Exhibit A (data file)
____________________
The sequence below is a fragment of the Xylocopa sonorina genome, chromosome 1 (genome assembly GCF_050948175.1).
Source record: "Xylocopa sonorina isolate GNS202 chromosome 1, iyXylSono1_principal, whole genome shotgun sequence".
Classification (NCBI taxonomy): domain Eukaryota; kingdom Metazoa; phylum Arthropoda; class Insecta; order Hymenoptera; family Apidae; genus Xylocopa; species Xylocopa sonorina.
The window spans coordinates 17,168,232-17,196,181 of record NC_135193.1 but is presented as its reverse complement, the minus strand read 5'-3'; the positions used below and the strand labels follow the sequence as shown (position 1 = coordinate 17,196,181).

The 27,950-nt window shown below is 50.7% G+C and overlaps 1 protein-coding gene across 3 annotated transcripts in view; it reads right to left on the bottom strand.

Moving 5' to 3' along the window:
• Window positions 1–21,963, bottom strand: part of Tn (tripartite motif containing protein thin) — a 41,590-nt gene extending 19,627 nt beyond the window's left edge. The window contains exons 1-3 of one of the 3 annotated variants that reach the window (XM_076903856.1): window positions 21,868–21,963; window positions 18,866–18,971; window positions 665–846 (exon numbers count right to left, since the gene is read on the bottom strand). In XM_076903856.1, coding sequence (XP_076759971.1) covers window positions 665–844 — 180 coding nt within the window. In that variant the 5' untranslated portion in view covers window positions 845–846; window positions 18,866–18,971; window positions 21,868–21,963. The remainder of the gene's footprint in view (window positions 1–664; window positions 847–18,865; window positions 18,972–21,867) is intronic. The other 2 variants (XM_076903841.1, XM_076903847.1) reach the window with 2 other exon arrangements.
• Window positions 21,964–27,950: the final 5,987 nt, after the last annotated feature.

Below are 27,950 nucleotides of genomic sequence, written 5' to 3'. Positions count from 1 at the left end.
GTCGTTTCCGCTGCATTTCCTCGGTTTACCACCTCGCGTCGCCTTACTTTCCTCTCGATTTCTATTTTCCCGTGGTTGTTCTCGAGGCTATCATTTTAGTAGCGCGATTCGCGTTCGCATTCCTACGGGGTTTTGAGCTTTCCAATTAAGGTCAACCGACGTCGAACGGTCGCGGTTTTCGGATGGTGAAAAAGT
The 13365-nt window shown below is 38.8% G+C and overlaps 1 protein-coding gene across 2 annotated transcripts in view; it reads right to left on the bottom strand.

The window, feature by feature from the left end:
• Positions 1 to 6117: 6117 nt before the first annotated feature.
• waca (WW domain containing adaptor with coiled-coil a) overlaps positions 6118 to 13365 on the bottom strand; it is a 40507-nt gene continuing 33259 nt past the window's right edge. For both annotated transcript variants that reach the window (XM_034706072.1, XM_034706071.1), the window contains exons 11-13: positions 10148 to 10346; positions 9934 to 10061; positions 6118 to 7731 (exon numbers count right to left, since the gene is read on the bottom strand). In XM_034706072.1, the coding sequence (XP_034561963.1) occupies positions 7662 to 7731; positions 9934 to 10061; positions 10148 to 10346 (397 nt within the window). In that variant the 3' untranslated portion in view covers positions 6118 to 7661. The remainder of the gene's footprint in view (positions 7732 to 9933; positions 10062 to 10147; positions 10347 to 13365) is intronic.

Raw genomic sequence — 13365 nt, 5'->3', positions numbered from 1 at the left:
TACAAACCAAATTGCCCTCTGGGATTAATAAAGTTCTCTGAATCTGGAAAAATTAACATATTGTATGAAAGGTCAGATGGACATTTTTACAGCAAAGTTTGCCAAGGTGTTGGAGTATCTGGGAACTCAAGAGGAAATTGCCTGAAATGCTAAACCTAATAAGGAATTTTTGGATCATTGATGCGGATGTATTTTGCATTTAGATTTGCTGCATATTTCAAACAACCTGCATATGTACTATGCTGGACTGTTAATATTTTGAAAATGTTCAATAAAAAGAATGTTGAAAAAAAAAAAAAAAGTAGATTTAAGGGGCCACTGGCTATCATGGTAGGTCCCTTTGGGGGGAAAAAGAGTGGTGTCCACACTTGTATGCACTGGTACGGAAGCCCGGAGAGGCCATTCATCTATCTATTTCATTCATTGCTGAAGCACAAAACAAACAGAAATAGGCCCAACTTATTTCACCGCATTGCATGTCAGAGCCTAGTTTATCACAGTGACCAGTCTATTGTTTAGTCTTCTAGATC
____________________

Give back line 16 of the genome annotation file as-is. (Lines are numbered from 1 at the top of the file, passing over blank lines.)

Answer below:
TACAAACCAAATTGCCCTCTGGGATTAATAAAGTTCTCTGAATCTGGAAAAATTAACATATTGTATGAAAGGTCAGATGGACATTTTTACAGCAAAGTTTGCCAAGGTGTTGGAGTATCTGGGAACTCAAGAGGAAATTGCCTGAAATGCTAAACCTAATAAGGAATTTTTGGATCATTGATGCGGATGTATTTTGCATTTAGATTTGCTGCATATTTCAAACAACCTGCATATGTACTATGCTGGACTGTTAATATTTTGAAAATGTTCAATAAAAAGAATGTTGAAAAAAAAAAAAAAAGTAGATTTAAGGGGCCACTGGCTATCATGGTAGGTCCCTTTGGGGGGAAAAAGAGTGGTGTCCACACTTGTATGCACTGGTACGGAAGCCCGGAGAGGCCATTCATCTATCTATTTCATTCATTGCTGAAGCACAAAACAAACAGAAATAGGCCCAACTTATTTCACCGCATTGCATGTCAGAGCCTAGTTTATCACAGTGACCAGTCTATTGTTTAGTCTTCTAGATC